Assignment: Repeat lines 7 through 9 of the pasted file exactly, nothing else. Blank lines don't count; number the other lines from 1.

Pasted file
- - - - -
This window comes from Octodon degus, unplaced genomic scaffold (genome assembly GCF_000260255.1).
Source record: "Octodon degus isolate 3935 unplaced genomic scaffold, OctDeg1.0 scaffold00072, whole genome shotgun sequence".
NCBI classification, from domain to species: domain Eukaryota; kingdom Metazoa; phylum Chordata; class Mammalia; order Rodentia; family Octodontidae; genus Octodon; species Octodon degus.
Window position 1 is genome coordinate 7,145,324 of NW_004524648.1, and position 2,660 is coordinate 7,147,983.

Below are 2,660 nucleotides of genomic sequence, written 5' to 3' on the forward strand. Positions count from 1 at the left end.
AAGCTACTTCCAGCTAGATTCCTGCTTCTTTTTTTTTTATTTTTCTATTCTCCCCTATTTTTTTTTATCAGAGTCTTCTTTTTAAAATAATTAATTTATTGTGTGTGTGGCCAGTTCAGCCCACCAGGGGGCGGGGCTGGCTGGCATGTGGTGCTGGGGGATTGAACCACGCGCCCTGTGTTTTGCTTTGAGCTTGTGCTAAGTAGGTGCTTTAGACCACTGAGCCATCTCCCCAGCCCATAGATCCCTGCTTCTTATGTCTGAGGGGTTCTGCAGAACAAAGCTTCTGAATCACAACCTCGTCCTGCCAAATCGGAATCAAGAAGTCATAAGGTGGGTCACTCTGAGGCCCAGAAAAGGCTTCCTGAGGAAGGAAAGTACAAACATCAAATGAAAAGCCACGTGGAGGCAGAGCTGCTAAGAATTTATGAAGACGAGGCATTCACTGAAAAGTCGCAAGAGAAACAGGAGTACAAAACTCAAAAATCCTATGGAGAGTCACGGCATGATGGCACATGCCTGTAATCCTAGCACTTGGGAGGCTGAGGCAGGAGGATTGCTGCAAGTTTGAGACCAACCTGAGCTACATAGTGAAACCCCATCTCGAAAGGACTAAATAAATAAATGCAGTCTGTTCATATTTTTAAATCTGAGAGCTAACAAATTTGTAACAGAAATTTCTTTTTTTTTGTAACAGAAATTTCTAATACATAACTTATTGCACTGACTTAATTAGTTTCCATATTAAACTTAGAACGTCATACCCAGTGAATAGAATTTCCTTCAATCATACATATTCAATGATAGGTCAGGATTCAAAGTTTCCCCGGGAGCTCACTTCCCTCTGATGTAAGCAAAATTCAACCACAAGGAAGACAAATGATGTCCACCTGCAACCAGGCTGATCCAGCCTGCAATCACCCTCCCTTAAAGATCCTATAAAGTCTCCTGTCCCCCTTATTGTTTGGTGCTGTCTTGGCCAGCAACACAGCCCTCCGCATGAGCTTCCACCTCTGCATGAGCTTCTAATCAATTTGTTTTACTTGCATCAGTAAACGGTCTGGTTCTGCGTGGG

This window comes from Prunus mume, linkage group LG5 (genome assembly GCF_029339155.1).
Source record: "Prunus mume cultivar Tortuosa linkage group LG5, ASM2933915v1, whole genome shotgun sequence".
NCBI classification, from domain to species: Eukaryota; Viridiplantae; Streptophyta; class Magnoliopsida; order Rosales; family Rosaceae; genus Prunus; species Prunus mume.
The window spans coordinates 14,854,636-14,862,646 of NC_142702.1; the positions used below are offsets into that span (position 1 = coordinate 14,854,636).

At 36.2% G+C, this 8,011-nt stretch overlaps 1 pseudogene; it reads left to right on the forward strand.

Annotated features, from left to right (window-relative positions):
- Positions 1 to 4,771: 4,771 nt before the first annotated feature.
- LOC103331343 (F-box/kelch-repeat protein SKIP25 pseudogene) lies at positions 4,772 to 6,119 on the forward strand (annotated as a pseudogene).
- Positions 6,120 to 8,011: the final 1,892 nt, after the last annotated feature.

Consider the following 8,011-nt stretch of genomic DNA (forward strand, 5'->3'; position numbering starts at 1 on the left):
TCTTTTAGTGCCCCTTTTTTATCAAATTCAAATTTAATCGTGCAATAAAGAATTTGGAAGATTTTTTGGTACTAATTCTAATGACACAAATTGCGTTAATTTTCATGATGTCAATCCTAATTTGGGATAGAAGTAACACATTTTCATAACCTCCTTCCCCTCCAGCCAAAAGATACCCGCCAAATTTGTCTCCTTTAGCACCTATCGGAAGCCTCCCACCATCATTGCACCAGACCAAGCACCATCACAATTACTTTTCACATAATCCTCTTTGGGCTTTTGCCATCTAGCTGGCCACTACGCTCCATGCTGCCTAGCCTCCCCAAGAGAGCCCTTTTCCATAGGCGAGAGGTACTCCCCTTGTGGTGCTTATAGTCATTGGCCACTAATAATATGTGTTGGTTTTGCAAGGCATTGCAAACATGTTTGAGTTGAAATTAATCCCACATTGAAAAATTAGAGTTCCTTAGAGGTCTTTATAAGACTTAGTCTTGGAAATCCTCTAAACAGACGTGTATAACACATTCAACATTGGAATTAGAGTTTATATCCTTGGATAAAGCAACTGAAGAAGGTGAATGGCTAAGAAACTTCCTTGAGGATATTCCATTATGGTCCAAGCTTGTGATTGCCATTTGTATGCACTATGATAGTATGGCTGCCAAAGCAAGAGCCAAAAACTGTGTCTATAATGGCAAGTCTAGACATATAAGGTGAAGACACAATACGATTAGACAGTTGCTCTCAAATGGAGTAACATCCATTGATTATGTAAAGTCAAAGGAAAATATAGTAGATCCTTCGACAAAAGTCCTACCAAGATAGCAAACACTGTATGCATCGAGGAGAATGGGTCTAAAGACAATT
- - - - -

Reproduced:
This window comes from Prunus mume, linkage group LG5 (genome assembly GCF_029339155.1).
Source record: "Prunus mume cultivar Tortuosa linkage group LG5, ASM2933915v1, whole genome shotgun sequence".
NCBI classification, from domain to species: Eukaryota; Viridiplantae; Streptophyta; class Magnoliopsida; order Rosales; family Rosaceae; genus Prunus; species Prunus mume.